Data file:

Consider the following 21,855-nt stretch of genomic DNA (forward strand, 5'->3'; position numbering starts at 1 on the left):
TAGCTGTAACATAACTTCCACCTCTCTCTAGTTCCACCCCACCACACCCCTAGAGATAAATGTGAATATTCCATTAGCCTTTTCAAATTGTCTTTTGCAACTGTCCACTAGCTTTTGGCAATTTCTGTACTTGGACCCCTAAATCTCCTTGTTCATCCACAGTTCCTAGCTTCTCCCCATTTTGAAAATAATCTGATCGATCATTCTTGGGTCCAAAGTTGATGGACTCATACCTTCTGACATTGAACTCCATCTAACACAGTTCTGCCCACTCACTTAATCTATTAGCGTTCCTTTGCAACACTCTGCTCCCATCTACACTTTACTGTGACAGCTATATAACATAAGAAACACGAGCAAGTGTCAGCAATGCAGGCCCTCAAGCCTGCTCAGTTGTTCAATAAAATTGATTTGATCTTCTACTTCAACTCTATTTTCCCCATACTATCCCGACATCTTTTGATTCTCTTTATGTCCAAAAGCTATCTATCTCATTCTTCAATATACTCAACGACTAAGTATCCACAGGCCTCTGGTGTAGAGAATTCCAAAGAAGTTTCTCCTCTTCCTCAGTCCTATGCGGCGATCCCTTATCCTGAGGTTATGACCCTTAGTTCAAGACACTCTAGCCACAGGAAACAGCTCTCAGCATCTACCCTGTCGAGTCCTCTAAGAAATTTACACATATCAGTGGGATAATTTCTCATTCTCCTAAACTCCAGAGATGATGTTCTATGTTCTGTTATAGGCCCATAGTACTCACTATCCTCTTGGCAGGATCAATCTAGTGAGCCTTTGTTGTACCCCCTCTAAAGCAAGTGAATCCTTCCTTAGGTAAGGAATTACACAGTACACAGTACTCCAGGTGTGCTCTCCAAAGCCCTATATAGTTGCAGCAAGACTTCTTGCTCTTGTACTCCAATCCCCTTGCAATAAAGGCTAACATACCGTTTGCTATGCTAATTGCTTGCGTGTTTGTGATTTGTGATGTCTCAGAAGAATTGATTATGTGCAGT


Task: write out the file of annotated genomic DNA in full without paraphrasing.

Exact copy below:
Consider the following 21,855-nt stretch of genomic DNA (forward strand, 5'->3'; position numbering starts at 1 on the left):
TAGCTGTAACATAACTTCCACCTCTCTCTAGTTCCACCCCACCACACCCCTAGAGATAAATGTGAATATTCCATTAGCCTTTTCAAATTGTCTTTTGCAACTGTCCACTAGCTTTTGGCAATTTCTGTACTTGGACCCCTAAATCTCCTTGTTCATCCACAGTTCCTAGCTTCTCCCCATTTTGAAAATAATCTGATCGATCATTCTTGGGTCCAAAGTTGATGGACTCATACCTTCTGACATTGAACTCCATCTAACACAGTTCTGCCCACTCACTTAATCTATTAGCGTTCCTTTGCAACACTCTGCTCCCATCTACACTTTACTGTGACAGCTATATAACATAAGAAACACGAGCAAGTGTCAGCAATGCAGGCCCTCAAGCCTGCTCAGTTGTTCAATAAAATTGATTTGATCTTCTACTTCAACTCTATTTTCCCCATACTATCCCGACATCTTTTGATTCTCTTTATGTCCAAAAGCTATCTATCTCATTCTTCAATATACTCAACGACTAAGTATCCACAGGCCTCTGGTGTAGAGAATTCCAAAGAAGTTTCTCCTCTTCCTCAGTCCTATGCGGCGATCCCTTATCCTGAGGTTATGACCCTTAGTTCAAGACACTCTAGCCACAGGAAACAGCTCTCAGCATCTACCCTGTCGAGTCCTCTAAGAAATTTACACATATCAGTGGGATAATTTCTCATTCTCCTAAACTCCAGAGATGATGTTCTATGTTCTGTTATAGGCCCATAGTACTCACTATCCTCTTGGCAGGATCAATCTAGTGAGCCTTTGTTGTACCCCCTCTAAAGCAAGTGAATCCTTCCTTAGGTAAGGAATTACACAGTACACAGTACTCCAGGTGTGCTCTCCAAAGCCCTATATAGTTGCAGCAAGACTTCTTGCTCTTGTACTCCAATCCCCTTGCAATAAAGGCTAACATACCGTTTGCTATGCTAATTGCTTGCGTGTTTGTGATTTGTGATGTCTCAGAAGAATTGATTATGTGCAGT